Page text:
All four candidates in Westport's two state representative races this year touted their commitment to environmental protection and sustainable economic development during a forum Tuesday night at the Earthplace natural history center.
Moderated by Earthplace trustee and Representative Town Meeting member Matthew Mandell, the forum featured state Rep. Jonathan Steinberg, the Democratic incumbent in the 136th Assembly District, which covers most of Westport, and Steinberg's Republican challenger, Stephen Rubin.
The forum's other two participants -- Republican incumbent Gail Lavielle and Democratic challenger Ted Hoffstatter -- are vying for the seat in the 143rd District, which includes a part of western Westport between the Saugatuck River and the Norwalk border, as well as parts of Wilton and Norwalk.
The candidates' shared positions on many environmental issues quickly became evident. In particular, their responses revealed a common support for rigorous state environmental standards, but also a focus on granting autonomy to municipalities in the implementation of environmental protection laws.
"This is a question of towns' ability to dictate the quality of life that they would like to have," Lavielle said of a state ban that prevents municipalities from enforcing pesticide regulations more stringent than state standards. "If a town decides that it wants to be more restrictive than the state law allows, then it should have that option."
Hoffstatter expressed a similar viewpoint.
"What's good for the environment and good for business is not necessarily mutually exclusive," he said. "There's an argument with pesticide [regulation] that, `Well, you're going to hurt those companies.' Well, guess what, when those pesticides go in the aquifers, it's my family that's going to drink that."
Steinberg said, if re-elected, he would help sponsor legislation to repeal the state's "pre-emption" law, so municipalities could establish tougher pesticide rules.
The candidates' support for robust environmental preservation policies has not gone unnoticed. Steinberg this year earned a 100 percent rating from the Connecticut League of Conservation Voters and has been endorsed by that group and the Sierra Club, one of the country's most prominent environmental grassroots organizations. Lavielle has also been endorsed by those two groups and was named an "environmental champion" by the Conservation Voters. Hoffstatter has also picked up a Sierra Club endorsement.
Each of the candidates recognized the existence of climate change. Steinberg and Rubin, however, differed in their prospective responses to the problem.
"I don't think we really have determined the threat and the timeline on when that threat, if at all, is going to affect us," said Rubin, who works in the Westport Parks and Recreation Department. "Then we could address it. We must have the scientific experts telling the legislators exactly what's going on, not just lobbying them for today."
Steinberg argued for a more aggressive strategy.
"I have a great empathy for those who have been living on the shoreline for generations and have watched the sea level rise and seen the land erode," said Steinberg, who serves on the state's Shoreline Preservation Task Force. "Whether the next storm comes next year or 10 years from now, there are things we can do now. We can make the roofs stronger. We can put in the right kinds of houses, we can put houses on stilts or raise them in other ways so that they are less vulnerable."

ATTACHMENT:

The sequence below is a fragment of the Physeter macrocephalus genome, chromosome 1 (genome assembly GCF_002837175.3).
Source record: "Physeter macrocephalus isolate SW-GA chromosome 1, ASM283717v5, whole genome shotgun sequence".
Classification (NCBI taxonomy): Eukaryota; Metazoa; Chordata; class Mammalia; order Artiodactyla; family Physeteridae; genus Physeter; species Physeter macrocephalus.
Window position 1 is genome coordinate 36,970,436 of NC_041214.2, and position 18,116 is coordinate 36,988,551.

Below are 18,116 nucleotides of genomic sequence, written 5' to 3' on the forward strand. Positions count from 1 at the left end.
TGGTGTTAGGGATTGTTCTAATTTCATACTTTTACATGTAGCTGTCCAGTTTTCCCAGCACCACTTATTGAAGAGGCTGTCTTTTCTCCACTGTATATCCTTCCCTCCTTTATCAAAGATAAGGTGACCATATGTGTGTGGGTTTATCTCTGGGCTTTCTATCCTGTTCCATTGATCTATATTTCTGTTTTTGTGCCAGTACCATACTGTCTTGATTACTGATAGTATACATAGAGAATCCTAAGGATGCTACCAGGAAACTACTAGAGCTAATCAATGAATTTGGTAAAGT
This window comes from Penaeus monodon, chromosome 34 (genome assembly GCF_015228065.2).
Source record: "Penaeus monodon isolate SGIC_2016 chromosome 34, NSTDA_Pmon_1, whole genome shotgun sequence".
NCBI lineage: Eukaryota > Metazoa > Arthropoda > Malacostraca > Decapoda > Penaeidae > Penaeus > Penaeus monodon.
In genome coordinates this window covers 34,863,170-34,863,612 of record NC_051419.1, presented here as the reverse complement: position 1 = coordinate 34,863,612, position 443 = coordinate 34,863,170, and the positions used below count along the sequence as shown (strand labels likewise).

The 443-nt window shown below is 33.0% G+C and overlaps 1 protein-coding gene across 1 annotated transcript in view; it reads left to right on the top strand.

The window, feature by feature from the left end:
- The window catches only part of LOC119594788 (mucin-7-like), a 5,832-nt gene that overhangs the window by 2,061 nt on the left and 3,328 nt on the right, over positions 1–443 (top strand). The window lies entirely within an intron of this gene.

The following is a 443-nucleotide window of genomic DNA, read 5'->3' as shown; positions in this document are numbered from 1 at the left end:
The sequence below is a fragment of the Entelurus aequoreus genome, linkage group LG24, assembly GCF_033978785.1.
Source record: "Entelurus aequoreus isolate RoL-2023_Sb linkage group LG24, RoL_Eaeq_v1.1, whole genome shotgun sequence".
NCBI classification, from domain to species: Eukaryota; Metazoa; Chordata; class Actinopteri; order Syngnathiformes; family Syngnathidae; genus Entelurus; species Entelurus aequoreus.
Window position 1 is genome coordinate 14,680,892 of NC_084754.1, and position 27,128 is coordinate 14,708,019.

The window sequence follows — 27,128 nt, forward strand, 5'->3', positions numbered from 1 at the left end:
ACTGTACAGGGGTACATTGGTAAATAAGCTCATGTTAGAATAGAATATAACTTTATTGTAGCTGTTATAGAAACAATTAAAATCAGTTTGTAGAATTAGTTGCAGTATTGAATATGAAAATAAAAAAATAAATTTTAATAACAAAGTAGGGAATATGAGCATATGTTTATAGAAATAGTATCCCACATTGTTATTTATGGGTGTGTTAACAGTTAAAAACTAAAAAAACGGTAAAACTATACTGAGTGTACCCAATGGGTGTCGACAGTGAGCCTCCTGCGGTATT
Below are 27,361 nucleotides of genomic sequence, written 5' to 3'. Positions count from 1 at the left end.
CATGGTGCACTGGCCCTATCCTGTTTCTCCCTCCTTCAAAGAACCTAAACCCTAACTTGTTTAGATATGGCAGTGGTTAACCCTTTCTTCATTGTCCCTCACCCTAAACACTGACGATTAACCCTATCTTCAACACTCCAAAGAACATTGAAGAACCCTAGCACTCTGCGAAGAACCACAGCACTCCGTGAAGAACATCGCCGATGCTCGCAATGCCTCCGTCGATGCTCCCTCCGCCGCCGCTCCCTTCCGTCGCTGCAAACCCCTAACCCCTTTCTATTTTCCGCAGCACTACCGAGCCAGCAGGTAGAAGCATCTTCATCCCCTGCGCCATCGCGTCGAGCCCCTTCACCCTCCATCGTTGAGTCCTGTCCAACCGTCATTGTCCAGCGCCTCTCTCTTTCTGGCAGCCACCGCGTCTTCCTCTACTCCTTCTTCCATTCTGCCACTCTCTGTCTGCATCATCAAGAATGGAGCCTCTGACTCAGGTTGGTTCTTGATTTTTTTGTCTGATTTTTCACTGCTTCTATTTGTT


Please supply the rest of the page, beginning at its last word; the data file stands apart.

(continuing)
Hoffstatter, a Wilton public school teacher and also a selectman in that town, emerged during the forum as an enthusiastic supporter of the possible use of Long Island Sound for renewable energy sources such as wind power.
I'd certainly rather investigate putting in a wind farm before putting a gas-storage platform there," he said. "If our legislature is not willing to invest in future energy sources -- it's where the economy is going -- I think Connecticut is going to lose out in the long run."
Steinberg expressed his interest in the potential of tidal energy, while Rubin indicated he would consider allowing "clean and safe" transportation of natural gas through the Sound. Lavielle appeared to be the most circumspect about tapping the Sound as an energy resource.
Private-sector involvement in environmentally sustainable initiatives also garnered bipartisan support from the candidates.
"There's an opportunity for businesses to get behind green technologies," said Steinberg, a member of the General Assembly's Energy and Technology Committee. "It's actually a win-win: It's profitable and it makes good sense for the environment."
Lavielle also pointed to non-governmental organizations as ideal partners for the state Department of Energy and Environmental Protection.
"In all of the strategic plans coming out of DEEP, there are opportunities for private financing and user financing," she said. "Not everything has to come from the government, nor should it, given the state that our state budget is in at the moment."
All of the candidates also indicated their support for labeling of genetically modified organisms and for preserving open space in Westport and throughout the state.
"Can anybody in this room imagine if we did not buy Longshore [Club Park]?" Rubin said. "We wouldn't have a golf course, we wouldn't have a marina, we wouldn't have a ballfield or a magnificent playground. I'm saying this to emphasize the need for open space."
In addition, the four nominees signaled their commitment to maintaining current funding levels for DEEP, but they concurred in opposing any tax increases to support the department.
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